To test if the structure of 2-NPA can be changed by irradiation with our LED panel, an in vitro test was conducted. LB media supplemented with 1 mM 2-NPA was used for absorption measurements over 4 hours while irradiated with UV-light in a 96-well microtiter plate. A high absorption in the UV spectrum (< 300 nm) was observed, as expected because 2-NPA absorbs the UV-light to start the self-cyclization reaction (Figure 8). Over time a constant increase in the absorption spectrum at approximately 340 nm could be noticed, which indicates the emergence of a chemical component due to the irradiation process. We are confident that this compound is the 2-NPA in its cinnoline form, as proposed by Peters et al., which leads to a shift in the absorption spectrum.

Figure 8: Changes in the absorption spectrum of 2-NPA in LB media while irradiated at 367 nm for 240 minutes. The emerging peak at ~ 340 nm indicates the change in the structure of 2-NPA from its native form, to the self-cyclized form.

Therefore, we were able to confirm that the LED panel is suitable for the induction of the photolysis of 2-NPA. Furthermore, to the best of our knowledge, we conducted the most detailed documentation of the changes in the absorption spectrum of 2-NPA during the self-cyclization process to its cinnoline form.

Cleavage of the Fusion Protein

To prove that photolysis of 2-NPA is also possible when incorporated into a protein, three transformants of E.coli BL21(DE3) were cultivated. The first one contains the part BBa_K2201320 which expresses the whole fusion protein of GFP and streptavidin. The second one contains the part BBa_K2201321 and produces the GFP-unit of the fusion protein due to the amber stop codon in the linker. The third one is a cotransformant of BBa_K2201200 (2-NPA-RS) and BBa_K2201321 and therefore should produce the whole fusion protein with 2-NPA in the linker. The cells were cultivated in 50 mL LB-media (for the cotransformants supplemented with 1 mM 2-NPA) in 500 mL shaking flask for 16 hours at 37 °C and 150 rpm. The cells were harvested and lysed after the cell lyses protocol for SDS-Page. Two samples of the cell lysate of the cotransformants were transferred to the black Nunc plate and irradiated with the LED panel at 367 nm and 100 % brightness. After irradiation the samples were transferred to a SDS-Page (Figure 9).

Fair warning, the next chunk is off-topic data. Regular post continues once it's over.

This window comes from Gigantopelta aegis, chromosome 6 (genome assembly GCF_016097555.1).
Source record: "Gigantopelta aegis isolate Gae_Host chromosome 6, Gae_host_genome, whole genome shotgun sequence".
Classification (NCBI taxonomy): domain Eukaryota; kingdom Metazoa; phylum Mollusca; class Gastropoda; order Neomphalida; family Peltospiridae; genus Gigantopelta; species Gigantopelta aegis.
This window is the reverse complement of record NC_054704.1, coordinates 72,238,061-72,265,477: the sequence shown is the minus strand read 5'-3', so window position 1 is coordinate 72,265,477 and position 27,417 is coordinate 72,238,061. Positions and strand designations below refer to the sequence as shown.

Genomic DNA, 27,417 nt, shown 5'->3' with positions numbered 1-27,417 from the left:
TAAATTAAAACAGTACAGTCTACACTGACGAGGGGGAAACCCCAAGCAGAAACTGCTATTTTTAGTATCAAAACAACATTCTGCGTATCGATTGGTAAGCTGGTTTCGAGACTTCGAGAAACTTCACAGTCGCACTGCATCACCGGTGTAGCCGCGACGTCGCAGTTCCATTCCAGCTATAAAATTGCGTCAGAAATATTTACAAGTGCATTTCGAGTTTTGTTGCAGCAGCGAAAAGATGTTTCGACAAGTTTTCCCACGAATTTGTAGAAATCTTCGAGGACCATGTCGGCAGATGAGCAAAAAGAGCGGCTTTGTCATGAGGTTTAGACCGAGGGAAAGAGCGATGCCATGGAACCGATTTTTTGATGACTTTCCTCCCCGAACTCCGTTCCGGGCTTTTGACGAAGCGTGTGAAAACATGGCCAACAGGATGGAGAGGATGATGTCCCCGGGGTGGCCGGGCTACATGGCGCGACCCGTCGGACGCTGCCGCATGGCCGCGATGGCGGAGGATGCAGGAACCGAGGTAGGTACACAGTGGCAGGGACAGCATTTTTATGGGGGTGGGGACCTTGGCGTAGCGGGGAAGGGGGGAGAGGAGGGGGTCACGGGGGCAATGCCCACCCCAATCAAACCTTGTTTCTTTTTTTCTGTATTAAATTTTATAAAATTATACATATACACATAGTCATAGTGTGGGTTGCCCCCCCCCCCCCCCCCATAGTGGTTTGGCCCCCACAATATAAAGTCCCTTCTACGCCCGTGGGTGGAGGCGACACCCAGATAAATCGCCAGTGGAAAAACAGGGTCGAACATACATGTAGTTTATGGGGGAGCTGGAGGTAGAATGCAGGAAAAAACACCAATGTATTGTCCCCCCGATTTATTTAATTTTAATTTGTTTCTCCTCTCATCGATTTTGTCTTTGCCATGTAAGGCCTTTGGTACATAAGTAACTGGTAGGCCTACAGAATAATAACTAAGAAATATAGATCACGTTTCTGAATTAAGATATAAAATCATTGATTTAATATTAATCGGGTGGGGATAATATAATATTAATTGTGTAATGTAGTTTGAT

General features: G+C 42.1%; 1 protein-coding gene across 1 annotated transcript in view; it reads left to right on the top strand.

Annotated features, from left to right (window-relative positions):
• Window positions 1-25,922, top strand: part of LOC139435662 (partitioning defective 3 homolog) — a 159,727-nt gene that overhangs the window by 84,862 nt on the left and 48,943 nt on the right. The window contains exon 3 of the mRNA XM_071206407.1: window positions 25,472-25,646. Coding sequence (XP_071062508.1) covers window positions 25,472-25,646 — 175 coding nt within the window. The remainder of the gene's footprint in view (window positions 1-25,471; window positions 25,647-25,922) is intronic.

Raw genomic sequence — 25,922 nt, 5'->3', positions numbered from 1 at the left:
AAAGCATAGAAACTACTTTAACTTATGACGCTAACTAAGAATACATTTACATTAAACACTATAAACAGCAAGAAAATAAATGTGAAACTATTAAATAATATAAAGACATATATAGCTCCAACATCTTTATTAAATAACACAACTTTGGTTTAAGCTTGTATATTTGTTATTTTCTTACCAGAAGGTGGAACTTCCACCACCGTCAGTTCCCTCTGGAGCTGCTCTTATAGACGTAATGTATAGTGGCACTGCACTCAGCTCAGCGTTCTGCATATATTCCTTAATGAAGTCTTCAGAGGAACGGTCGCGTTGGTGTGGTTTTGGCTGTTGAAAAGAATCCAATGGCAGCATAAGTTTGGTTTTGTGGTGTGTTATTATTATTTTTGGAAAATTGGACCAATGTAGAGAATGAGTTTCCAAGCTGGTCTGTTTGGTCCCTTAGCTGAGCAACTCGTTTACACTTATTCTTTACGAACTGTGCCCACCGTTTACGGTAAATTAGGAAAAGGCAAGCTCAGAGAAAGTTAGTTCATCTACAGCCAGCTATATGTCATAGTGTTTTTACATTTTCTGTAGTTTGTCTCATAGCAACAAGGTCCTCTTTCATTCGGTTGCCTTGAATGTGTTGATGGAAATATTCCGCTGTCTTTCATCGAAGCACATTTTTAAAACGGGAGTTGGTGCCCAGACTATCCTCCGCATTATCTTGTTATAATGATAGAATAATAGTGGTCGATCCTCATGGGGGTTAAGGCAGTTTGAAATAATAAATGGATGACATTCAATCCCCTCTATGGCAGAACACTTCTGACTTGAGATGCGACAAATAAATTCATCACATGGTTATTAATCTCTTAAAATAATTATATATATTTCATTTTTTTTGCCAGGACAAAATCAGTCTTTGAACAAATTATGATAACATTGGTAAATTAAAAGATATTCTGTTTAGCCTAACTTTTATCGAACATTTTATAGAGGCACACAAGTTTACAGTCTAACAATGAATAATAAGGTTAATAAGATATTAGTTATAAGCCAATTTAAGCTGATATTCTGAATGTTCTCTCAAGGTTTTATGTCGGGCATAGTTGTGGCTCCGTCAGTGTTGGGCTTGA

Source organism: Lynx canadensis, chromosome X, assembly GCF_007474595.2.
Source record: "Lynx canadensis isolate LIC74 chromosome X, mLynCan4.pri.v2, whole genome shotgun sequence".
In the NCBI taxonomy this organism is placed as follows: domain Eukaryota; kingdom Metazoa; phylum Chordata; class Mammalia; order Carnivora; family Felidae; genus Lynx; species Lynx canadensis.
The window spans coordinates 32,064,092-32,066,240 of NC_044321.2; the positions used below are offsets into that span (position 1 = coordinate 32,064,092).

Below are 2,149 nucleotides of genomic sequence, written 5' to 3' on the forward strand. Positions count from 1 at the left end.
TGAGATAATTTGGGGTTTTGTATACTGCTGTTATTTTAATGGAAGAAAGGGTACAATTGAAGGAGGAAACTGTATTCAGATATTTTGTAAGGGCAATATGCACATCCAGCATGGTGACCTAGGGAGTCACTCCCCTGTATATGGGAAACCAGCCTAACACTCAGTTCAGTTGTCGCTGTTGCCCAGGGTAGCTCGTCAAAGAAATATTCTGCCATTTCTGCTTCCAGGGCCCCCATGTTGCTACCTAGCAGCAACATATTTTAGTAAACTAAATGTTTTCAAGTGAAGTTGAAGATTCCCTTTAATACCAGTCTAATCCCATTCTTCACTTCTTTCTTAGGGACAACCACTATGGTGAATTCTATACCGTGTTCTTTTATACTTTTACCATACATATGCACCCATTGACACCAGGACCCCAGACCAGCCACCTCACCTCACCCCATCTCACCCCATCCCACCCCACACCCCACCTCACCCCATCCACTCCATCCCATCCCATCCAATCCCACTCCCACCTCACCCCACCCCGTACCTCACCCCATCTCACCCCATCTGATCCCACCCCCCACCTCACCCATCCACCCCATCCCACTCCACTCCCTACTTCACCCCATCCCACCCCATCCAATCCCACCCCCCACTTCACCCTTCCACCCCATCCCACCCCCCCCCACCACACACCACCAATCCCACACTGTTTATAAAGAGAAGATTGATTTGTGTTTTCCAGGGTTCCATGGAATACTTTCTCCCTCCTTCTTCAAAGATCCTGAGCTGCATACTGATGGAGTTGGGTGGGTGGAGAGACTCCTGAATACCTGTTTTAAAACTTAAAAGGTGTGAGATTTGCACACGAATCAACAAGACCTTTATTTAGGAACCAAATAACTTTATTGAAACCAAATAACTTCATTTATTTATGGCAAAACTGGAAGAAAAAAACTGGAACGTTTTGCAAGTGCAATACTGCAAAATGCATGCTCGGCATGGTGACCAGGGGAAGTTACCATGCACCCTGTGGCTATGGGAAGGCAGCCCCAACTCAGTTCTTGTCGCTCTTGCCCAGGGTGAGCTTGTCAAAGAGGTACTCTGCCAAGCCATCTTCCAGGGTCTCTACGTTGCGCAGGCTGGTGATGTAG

Figure 9: SDS-Page of four different samples. The whole fusion protein as positive control 1 (lane 1), GFP-unit as positive control 2 (lane 4), and two samples of the irradiated fusion protein containing 2-NPA after 1 hour (lane 2) and 5 hours (lane 3) of irradiation with UV-light. Highlighted in dark green are the bands of the whole fusion protein, in purple the bands of the 2-NPA-RS, in light green the GFP-unit of the fusion protein and in yellow the bands of the cleaved streptavidin-tag.

Figure 9 shows the bands of the whole fusion protein at approximately 40.9 kDa for the positive control 1 and the two samples. Furthermore, the bands of the GFP-units can be seen at ~ 27 kDa and the bands of the 2-NPA-RS at ~ 35 kDa. At the bottom of the SDS-page the bands of the cleaved streptavidin-tags of the two samples can be observed. Unfortunately, there was an uneven running front which led to a shift of the samples compared to the marker. Therefore, an additional western blot was performed (Figure 10) with specific anti-GFP and anti-strep antibodies to verify that the bands seen in Figure 9 are the expected peptides.

Figure 10: Western Blot of a SDS-Page similar to Figure 9. Anti-GFP antibodies were used to determine the bands of the SDS-Page. The blot proves that the low bands in Figure 9 are indeed cleaved streptavidin-Tags.

The western blot confirmed our expectations. The bands of the whole fusion protein, of the GFP-units and the cleaved streptavidin-tags are clear to see. The GFP-bands are very thick compared to the others, which cannot be explained by the photolysis itself. It seems like the 2-NPA-RS is not very effective in loading 2-NPA to the amber tRNA, which leads to a high amount of incomplete expression of the fusion protein. The low efficiency of our 2-NPA-RS was confirmed by our synthetase-test system (BBa_K2201343) (Figure 11). Therefore, we started modeling and selecting a new aaRS, able to incorporate 2-NPA to provide a better synthetase to the iGEM community.

Figure 11: Scores resulting from the synthetase-test system. The negative rank results from the emission quotient CFP(475 nm)/YFP(525 nm) when cultivated without the specific ncAA. The positive rank results from the emission quotient YFP(525 nm)/CFP(475 nm) when cultivated with the specific ncAA. The mean rank allows the combination of the negative and the positive rank to compare the efficiency of synthetases among each other.


Peters, F.B., Brock, A., Wang, J., and Schultz, P.G. (2009). Photocleavage of the Polypeptide Backbone by 2-NitrophenylalaninePeters. Chem. Biol. 16: 148–152.